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Racism remains embedded in NHS organisational culture - study

New MDX-backed report shows the health service is still falling short in tackling discrimination

Person walking in a hospital

NHS leaders are urged to listen to, and act on, the concerns of their black and minority ethnic staff following the launch of a new report today (6/2) by Middlesex University academics and human rights charity Brap that found racial prejudice remains embedded in the health service despite initiatives to remove it.

The 66-page report, Too Hot To Handle: An Investigation Into Racism In The NHS, shines a light on the problem and the failure of healthcare organisations to provide a safe and effective means for listening to and dealing with concerns raised by BME staff.

The study, co-authored by Roger Kline, Research Fellow in the University’s Business School, and Prof Joy Warmington, Middlesex University Visiting Professor of Education and Brap Chief Executive Officer, found there was a culture of avoidance, defensiveness, or minimization of the issue from their employer if they did so.

The report’s findings were partly based on a survey of more than 1,300 NHS staff, who were asked if they experienced racism and what form it took. Among the results, the survey found:

  • 71% of UK-trained staff complained of race discrimination.
  • 63% said their performance or behavior was subjected to a greater degree of scrutiny than that of white colleagues.
  • Over half (52.5%) said they had not been offered development opportunities.
  • Over half (53.2%) said they heard a colleague or patient make an assumption about someone based on their race or nationality.
  • 49% said they had been denied promotion opportunities.
  • A third said colleagues spoke to them rudely or in a different way to other colleagues.
  • Almost a quarter were left without support when patients were racist towards them.

Many respondents said they were reluctant to challenge experiences of racism, with
the most common reason (75.7% in the survey) that they did not believe anything would change. Staff who did not raise concerns were worried about being seen as a troublemaker, or worried about repercussions from their line manager or other organisational leaders. Of those who raised concerns, only about 5% said their problem was dealt with satisfactorily.

“Our report found that BME staff still face serious challenges in raising complaints of racism and this has an impact on staff morale, progression and recruitment, and potentially on patient care if staff feel under-valued and badly treated,” said Mr Kline.

“In the NHS, where a quarter of staff have BME heritage and a significant proportion of patients do too, this is not a marginal issue and nor is it a new one.”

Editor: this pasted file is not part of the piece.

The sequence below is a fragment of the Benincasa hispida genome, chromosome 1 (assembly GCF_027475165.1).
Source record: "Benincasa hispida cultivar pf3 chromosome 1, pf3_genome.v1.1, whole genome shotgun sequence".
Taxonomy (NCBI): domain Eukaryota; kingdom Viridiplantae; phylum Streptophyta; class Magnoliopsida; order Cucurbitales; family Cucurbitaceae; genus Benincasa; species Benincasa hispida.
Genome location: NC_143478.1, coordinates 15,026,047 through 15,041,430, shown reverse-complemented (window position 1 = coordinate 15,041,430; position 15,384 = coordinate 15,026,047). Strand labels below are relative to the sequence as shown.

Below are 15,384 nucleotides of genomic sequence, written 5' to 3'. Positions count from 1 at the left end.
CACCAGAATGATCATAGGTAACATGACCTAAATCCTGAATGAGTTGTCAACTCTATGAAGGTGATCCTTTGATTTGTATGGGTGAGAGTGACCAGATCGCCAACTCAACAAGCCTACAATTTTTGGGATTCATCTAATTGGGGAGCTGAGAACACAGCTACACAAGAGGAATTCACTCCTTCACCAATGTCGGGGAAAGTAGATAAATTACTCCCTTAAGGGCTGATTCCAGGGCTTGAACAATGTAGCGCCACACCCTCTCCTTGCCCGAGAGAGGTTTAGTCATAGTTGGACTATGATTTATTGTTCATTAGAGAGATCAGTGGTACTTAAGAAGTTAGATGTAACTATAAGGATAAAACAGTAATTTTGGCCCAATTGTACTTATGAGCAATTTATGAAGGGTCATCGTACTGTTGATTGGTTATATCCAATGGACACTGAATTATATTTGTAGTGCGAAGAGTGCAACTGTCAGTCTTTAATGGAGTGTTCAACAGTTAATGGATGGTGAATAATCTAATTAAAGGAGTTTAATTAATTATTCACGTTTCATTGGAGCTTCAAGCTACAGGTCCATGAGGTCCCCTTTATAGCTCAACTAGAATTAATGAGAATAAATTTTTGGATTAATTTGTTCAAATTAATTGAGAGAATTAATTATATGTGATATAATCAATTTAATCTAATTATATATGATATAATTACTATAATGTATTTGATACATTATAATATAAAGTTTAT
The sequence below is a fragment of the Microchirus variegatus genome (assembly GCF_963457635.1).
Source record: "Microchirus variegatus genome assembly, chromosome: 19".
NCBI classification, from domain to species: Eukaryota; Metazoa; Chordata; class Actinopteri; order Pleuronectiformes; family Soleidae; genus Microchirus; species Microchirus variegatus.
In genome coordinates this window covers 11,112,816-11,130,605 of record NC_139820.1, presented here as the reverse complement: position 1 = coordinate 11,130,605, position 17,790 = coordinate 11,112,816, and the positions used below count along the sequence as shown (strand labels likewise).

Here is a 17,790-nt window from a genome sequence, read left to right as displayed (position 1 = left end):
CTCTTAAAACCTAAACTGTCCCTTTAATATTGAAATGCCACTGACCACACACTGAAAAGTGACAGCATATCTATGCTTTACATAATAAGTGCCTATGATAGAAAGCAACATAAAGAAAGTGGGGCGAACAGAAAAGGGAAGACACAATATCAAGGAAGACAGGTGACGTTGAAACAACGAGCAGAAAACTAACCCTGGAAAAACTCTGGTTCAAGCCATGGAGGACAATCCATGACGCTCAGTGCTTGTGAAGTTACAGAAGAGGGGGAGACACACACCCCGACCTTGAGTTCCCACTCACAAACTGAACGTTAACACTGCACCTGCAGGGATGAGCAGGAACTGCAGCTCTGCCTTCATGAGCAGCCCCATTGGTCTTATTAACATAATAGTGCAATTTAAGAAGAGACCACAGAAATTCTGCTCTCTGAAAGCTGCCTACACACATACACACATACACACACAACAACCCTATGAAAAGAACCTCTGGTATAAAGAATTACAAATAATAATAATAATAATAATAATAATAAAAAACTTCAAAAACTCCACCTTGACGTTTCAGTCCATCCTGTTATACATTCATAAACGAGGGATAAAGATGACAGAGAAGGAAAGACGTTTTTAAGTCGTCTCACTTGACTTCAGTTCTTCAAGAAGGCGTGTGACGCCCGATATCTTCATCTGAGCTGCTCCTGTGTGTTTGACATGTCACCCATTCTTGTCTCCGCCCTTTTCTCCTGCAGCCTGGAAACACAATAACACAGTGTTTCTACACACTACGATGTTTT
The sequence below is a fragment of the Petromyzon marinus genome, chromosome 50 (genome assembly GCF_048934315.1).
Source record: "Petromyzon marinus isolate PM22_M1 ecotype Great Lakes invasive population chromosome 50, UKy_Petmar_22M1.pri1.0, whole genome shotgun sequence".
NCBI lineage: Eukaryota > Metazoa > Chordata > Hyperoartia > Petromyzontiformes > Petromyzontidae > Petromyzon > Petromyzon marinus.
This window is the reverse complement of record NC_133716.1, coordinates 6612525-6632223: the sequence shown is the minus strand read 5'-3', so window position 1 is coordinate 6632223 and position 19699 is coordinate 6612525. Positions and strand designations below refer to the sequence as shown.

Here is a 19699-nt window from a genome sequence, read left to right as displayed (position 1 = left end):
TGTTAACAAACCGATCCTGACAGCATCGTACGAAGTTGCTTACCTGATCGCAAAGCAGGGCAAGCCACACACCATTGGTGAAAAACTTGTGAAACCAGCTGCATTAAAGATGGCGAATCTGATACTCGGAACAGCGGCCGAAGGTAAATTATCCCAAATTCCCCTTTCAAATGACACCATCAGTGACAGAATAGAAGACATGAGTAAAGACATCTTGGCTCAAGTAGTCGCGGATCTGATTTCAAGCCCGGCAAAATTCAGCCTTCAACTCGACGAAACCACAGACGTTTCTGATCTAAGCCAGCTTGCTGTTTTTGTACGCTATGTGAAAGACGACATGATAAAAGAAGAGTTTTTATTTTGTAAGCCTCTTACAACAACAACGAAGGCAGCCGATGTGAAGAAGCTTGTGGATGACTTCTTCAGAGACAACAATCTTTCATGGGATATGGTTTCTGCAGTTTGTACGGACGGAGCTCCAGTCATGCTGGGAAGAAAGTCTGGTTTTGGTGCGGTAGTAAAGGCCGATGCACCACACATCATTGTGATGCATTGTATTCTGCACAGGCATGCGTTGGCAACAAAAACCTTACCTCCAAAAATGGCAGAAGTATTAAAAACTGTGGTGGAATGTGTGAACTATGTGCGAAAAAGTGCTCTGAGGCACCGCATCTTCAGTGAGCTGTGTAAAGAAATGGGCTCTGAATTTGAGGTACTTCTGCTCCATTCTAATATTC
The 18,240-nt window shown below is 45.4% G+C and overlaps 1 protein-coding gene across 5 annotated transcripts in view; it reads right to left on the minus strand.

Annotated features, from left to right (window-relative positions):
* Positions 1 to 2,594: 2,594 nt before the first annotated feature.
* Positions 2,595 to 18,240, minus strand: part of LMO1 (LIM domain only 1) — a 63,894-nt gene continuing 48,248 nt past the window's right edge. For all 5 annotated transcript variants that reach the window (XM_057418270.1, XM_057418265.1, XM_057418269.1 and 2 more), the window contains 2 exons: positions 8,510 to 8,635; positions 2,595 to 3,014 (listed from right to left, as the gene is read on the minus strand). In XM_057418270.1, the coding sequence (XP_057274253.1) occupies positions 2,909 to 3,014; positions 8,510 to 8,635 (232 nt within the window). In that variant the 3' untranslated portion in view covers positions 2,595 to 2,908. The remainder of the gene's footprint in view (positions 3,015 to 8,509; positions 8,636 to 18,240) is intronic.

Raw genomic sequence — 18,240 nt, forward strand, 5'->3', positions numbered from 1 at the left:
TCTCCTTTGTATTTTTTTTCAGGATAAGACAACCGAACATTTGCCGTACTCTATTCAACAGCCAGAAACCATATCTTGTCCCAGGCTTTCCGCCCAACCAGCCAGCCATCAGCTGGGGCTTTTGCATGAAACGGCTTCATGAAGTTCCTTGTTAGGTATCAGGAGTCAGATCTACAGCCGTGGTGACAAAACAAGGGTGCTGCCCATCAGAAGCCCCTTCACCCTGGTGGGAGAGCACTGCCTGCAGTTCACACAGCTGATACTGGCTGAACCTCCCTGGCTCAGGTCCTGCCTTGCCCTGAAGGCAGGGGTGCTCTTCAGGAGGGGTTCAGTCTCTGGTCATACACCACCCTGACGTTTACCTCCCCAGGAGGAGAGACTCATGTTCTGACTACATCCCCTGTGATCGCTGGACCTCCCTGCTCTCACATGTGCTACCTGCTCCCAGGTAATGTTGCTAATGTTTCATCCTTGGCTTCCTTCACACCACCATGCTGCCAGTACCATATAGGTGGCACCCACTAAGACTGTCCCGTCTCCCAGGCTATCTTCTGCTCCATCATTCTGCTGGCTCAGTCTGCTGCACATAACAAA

The investigation was prompted by several recent NHS employment tribunal race discrimination cases, most notably that won by senior nurse Michelle Cox which highlighted the shortcomings of how the health service in England handles incidents of racism.

It draws on lessons from those tribunals as well as evidence from the survey which aimed to understand both personal experiences of racism and the institutional responses that followed when allegations of discrimination were raised.

Pulling this evidence together, the researchers found extensive correlation between the survey responses and findings that emerged from the tribunals they examined and other recent literature they reviewed.

“Our report shows that the NHS is not addressing racism effectively, and that many organisations respond by challenging or ignoring allegations of racism rather than taking them seriously,” said Prof Warmington. “BME staff are still anxious about raising concerns, worried about the consequences if they do, and see little or no action if they do raise concerns.”

This latest report comes 10 years after The Snowy White Peaks of the NHS, a landmark study by Mr Kline which found that BME staff were largely excluded from senior positions in the NHS, especially in London.

“Too little has improved or changed since my report a decade ago,” he said. “There has been some progress but overall the NHS needs to get a grip on this issue.”

Drawing on their research and the wider literature, the researchers make recommendations to NHS Trust boards and human resources departments.

Healthcare organisations need to adopt a culture where racism is spoken about routinely and understood as being maintained by organisational culture. Trust boards can create an early reporting system that flags up opportunities for intervention. Increasingly, NHS organisations are adopting ‘behavioral standards’ which govern values and employee behavior and this also provides an opportunity for employers to introduce expectations of behaviour with regards to ‘race’ and the consequences for breaching them.

The report argues that NHS employers need to be proactive and preventative, not relying on individual staff to raise concerns but instead be problem sensing and curious.

The research coincides with a series of webinars launched by Middlesex University Business School to explore key concepts of leadership, culture, and treatment of staff and patients in the NHS. The issues being covered in the webinars are a prelude to a Doctorate in Business Administration course being launched in September 2024 which will focus on leadership and culture in healthcare.

Read the full report: Too Hot To Handle: An Investigation Into Racism In The NHS,

Photo by Hush Naidoo Jade Photography on Unsplash

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